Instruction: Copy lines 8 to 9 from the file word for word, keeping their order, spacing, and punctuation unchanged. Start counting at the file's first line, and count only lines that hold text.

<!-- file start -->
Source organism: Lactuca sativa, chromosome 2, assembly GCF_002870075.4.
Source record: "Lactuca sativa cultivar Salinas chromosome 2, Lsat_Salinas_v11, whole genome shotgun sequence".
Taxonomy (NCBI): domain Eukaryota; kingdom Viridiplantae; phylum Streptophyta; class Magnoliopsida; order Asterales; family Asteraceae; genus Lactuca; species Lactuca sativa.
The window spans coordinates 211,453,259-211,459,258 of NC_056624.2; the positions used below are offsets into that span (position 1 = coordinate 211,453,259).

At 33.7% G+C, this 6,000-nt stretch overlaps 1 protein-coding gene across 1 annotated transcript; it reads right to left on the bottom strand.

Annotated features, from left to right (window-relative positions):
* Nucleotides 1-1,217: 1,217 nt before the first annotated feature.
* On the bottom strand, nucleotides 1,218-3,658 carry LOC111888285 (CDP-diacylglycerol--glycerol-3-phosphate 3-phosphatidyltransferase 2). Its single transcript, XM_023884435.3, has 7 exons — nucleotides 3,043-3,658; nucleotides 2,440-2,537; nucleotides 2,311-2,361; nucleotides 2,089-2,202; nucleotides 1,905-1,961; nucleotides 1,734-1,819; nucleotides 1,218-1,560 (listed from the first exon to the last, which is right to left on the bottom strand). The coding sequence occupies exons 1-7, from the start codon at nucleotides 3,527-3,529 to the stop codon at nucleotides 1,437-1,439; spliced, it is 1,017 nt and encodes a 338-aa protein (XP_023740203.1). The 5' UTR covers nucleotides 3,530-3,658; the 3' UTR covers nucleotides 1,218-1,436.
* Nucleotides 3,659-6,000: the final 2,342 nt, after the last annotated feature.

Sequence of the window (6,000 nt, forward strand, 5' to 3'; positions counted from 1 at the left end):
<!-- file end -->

* On the bottom strand, nucleotides 1,218-3,658 carry LOC111888285 (CDP-diacylglycerol--glycerol-3-phosphate 3-phosphatidyltransferase 2). Its single transcript, XM_023884435.3, has 7 exons — nucleotides 3,043-3,658; nucleotides 2,440-2,537; nucleotides 2,311-2,361; nucleotides 2,089-2,202; nucleotides 1,905-1,961; nucleotides 1,734-1,819; nucleotides 1,218-1,560 (listed from the first exon to the last, which is right to left on the bottom strand). The coding sequence occupies exons 1-7, from the start codon at nucleotides 3,527-3,529 to the stop codon at nucleotides 1,437-1,439; spliced, it is 1,017 nt and encodes a 338-aa protein (XP_023740203.1). The 5' UTR covers nucleotides 3,530-3,658; the 3' UTR covers nucleotides 1,218-1,436.
* Nucleotides 3,659-6,000: the final 2,342 nt, after the last annotated feature.